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Monday, April 30, 2012


The Los Angeles Times (11/14, Roan) "Booster Shots" blog reports, "Two or more sugar-sweetened drinks a day have been associated with a larger waist and a higher risk of heart disease in adult women, according to research released" at an American Heart Association meeting. Researchers found that "women ages 45 to 84 who drank at least two sugar-sweetened drinks a day -- such as soda or flavored waters with added sugar -- were nearly four times as likely to develop high triglycerides as women who drank one or fewer of those beverages."

HealthDay (11/14, Mann) reports, "What's more, women who drank two or more sodas a day also had more belly fat, but not necessarily more weight."

POSTED BY: Steven Almany M.D.

Friday, April 27, 2012


MedPage Today (3/3, Bankhead) reported, "Several biomarkers predicted the severity of acute kidney injury (AKI) after cardiac surgery more quickly than did serum creatinine," according to a study published online March 1 in the Journal of the American Society of Nephrology. "Elevated levels of urinary and plasma neutrophil gelatinase-associated lipocalin (NGAL) -- a biomarker of structural renal tubular injury -- conferred more than a seven-fold likelihood of severe injury after heart surgery," the study found. What's more, "patients with high levels of interleukin-18 or an elevated urinary albumin-to-creatinine ratio (ACR) were three times more likely to have severe injury than patients who had low levels of the biomarkers," researchers reported.

POSTED BY: Steven Almany M.D.

Tuesday, April 24, 2012


The FDA today added "important safety changes" to the labeling for some widely used statins.

These products, when used with diet and exercise, help to lower a person’s low-density lipoprotein cholesterol. The products include: atorvastatin (Lipitor, Pfizer), fluvastatin (Lescol, Novartis), lovastatin (Mevacor, Merck), lovastatin extended-release (Altoprev, Shionogi), pitavastatin (Livalo, Kowa/Eli Lilly), pravastatin (Pravachol, Bristol-Myers Squibb), rosuvastatin (Crestor, AstraZeneca) and simvastatin (Zocor, Merck). Combination products include: lovastatin/niacin extended-release (Advicor, Abbott Laboratories), simvastatin/niacin extended-release (Simcor, Abbott Laboratories) and simvastatin/ezetimibe (Vytorin, Merck/Schering-Plough Pharmaceuticals).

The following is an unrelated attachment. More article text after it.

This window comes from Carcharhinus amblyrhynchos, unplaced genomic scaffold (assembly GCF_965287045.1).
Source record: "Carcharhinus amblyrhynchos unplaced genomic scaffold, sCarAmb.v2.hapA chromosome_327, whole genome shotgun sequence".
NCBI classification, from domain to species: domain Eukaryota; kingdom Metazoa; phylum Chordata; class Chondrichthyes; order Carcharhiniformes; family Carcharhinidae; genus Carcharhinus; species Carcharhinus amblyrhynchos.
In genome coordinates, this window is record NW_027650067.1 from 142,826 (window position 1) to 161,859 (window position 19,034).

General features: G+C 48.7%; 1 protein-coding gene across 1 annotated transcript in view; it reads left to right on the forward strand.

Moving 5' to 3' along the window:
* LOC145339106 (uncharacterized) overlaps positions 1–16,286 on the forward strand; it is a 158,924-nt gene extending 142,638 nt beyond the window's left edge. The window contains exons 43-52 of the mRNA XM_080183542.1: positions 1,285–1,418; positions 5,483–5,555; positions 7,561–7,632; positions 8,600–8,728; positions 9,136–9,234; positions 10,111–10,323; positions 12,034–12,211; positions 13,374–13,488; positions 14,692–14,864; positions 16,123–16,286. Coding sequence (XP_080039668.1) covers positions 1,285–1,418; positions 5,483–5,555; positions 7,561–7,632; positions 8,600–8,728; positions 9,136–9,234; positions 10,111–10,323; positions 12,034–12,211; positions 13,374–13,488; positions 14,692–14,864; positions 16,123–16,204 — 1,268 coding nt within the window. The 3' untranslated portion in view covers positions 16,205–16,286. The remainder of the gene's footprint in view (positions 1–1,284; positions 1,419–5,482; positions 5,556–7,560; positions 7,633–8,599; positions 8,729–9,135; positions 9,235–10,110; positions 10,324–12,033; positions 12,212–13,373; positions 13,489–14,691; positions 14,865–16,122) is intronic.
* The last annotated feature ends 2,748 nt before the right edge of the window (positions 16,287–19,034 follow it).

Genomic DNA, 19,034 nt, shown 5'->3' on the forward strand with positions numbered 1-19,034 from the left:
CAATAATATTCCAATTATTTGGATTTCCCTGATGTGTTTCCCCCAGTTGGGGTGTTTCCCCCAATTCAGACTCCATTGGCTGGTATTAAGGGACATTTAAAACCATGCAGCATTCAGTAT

“We want healthcare professionals and patients to have the most current information on the risks of statins, but also to assure them that these medications continue to provide an important health benefit of lowering cholesterol,” said Mary H. Parks, MD, director for the division of metabolism and endocrinology products in the Office of Drug Evaluation II in FDA’s Center for Drug Evaluation and Research.

The FDA put forth the following changes to statin labels:
  • The drug labels have been revised to remove the need for routine periodic monitoring of liver enzymes in patients taking statins. The agency now recommends that liver enzyme tests should be performed before starting statin therapy, and as clinically indicated thereafter. The FDA has concluded that serious liver injury with statins is rare and unpredictable in individual patients, and that routine periodic monitoring of liver enzymes does not appear to be effective in detecting or preventing this rare side effect. Patients should notify their healthcare professional immediately if they have the following symptoms of liver problems: unusual fatigue or weakness; loss of appetite; upper belly pain; dark-colored urine; yellowing of the skin or the whites of the eyes.